New Study: Many Florida Children Left Behind

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The Hamilton, Ohio school where George W. Bush signed "No Child Left Behind" in 2001 has a statue to commemorate the glorious day.

A new report says there is a more than 50% gap in reading proficiency between Black and White teenagers in America, and that only 57% of "historically disadvantaged" students in Florida have access to top schools.

The Boston-based Schott Foundation for Public Education released the report today. They define disadvantaged as: Black, Latino, "Native American," or poor (which doesn't get a capital letter). And they have extensive statistics and graphics.

The basic conclusion is this: No Child Left Behind has left many, many child behind. Pouring funds into top schools - schools minorities and poor kids generally have less access to - has stratified education. Less than 20% of Black or poor white kids graduate from high school in places like Detroit and Indianapolis.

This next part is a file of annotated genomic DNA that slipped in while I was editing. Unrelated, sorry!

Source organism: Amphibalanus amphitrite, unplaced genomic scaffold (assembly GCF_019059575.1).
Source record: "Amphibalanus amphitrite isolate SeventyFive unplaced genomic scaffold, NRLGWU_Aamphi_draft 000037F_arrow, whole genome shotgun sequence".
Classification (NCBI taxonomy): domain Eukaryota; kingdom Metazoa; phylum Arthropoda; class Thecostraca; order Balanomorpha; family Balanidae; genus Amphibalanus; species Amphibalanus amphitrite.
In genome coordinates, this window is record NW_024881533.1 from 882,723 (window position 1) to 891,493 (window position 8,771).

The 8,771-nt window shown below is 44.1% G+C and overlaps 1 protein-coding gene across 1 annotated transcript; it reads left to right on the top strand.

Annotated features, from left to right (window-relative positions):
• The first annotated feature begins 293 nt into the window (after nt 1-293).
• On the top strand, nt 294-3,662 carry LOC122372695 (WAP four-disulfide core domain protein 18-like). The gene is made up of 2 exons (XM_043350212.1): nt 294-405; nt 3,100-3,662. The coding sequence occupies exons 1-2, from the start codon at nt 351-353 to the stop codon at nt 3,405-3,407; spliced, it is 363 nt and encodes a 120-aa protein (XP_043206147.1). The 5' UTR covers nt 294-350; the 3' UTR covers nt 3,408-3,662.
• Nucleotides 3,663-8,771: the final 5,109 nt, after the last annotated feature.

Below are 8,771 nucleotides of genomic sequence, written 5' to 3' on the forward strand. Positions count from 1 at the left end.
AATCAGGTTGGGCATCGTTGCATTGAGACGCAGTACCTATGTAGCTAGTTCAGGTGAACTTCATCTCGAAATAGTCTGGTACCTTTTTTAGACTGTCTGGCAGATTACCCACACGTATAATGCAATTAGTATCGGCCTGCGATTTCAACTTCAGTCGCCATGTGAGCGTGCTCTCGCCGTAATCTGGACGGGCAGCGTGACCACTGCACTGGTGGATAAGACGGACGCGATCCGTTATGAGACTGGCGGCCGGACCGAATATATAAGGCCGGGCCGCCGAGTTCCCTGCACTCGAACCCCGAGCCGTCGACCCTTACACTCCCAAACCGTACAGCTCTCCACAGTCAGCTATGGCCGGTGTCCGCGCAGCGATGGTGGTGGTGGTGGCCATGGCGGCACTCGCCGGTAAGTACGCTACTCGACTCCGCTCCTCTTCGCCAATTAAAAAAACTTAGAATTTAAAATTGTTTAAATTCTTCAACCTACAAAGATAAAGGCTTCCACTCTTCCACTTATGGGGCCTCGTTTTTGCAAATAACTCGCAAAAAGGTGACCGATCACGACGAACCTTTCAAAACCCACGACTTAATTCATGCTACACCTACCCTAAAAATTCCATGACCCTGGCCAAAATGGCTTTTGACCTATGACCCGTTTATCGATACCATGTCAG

"The disparities and the gaps are wide," said Dr. John Jackson, President and CEO of the Schott Foundation during a press conference today. "Fifty-five years after Brown versus the Board of Education, we are still not giving our children an equal opportunity to learn."

Compared to other states, Florida is about middle of the road, as you can see here.

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